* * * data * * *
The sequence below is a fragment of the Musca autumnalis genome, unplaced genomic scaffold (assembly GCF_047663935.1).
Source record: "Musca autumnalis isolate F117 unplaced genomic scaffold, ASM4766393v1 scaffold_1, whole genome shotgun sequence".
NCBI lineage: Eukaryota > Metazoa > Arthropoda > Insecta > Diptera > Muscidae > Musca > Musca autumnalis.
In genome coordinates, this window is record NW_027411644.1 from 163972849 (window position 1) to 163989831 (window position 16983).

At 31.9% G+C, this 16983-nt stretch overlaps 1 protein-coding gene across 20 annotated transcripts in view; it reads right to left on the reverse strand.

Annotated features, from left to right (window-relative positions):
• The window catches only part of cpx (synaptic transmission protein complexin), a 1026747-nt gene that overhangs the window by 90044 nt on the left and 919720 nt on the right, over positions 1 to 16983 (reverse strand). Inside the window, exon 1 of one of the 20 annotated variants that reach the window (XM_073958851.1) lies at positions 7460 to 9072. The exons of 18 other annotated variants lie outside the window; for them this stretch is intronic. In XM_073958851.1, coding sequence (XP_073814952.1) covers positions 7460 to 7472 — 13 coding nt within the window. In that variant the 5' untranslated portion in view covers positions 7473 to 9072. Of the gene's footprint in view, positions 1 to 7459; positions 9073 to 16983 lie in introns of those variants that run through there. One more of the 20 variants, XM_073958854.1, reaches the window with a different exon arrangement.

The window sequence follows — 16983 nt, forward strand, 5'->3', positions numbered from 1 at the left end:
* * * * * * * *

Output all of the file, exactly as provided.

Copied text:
The sequence below is a fragment of the Musca autumnalis genome, unplaced genomic scaffold (assembly GCF_047663935.1).
Source record: "Musca autumnalis isolate F117 unplaced genomic scaffold, ASM4766393v1 scaffold_1, whole genome shotgun sequence".
NCBI lineage: Eukaryota > Metazoa > Arthropoda > Insecta > Diptera > Muscidae > Musca > Musca autumnalis.
In genome coordinates, this window is record NW_027411644.1 from 163972849 (window position 1) to 163989831 (window position 16983).

At 31.9% G+C, this 16983-nt stretch overlaps 1 protein-coding gene across 20 annotated transcripts in view; it reads right to left on the reverse strand.

Annotated features, from left to right (window-relative positions):
• The window catches only part of cpx (synaptic transmission protein complexin), a 1026747-nt gene that overhangs the window by 90044 nt on the left and 919720 nt on the right, over positions 1 to 16983 (reverse strand). Inside the window, exon 1 of one of the 20 annotated variants that reach the window (XM_073958851.1) lies at positions 7460 to 9072. The exons of 18 other annotated variants lie outside the window; for them this stretch is intronic. In XM_073958851.1, coding sequence (XP_073814952.1) covers positions 7460 to 7472 — 13 coding nt within the window. In that variant the 5' untranslated portion in view covers positions 7473 to 9072. Of the gene's footprint in view, positions 1 to 7459; positions 9073 to 16983 lie in introns of those variants that run through there. One more of the 20 variants, XM_073958854.1, reaches the window with a different exon arrangement.

The window sequence follows — 16983 nt, forward strand, 5'->3', positions numbered from 1 at the left end: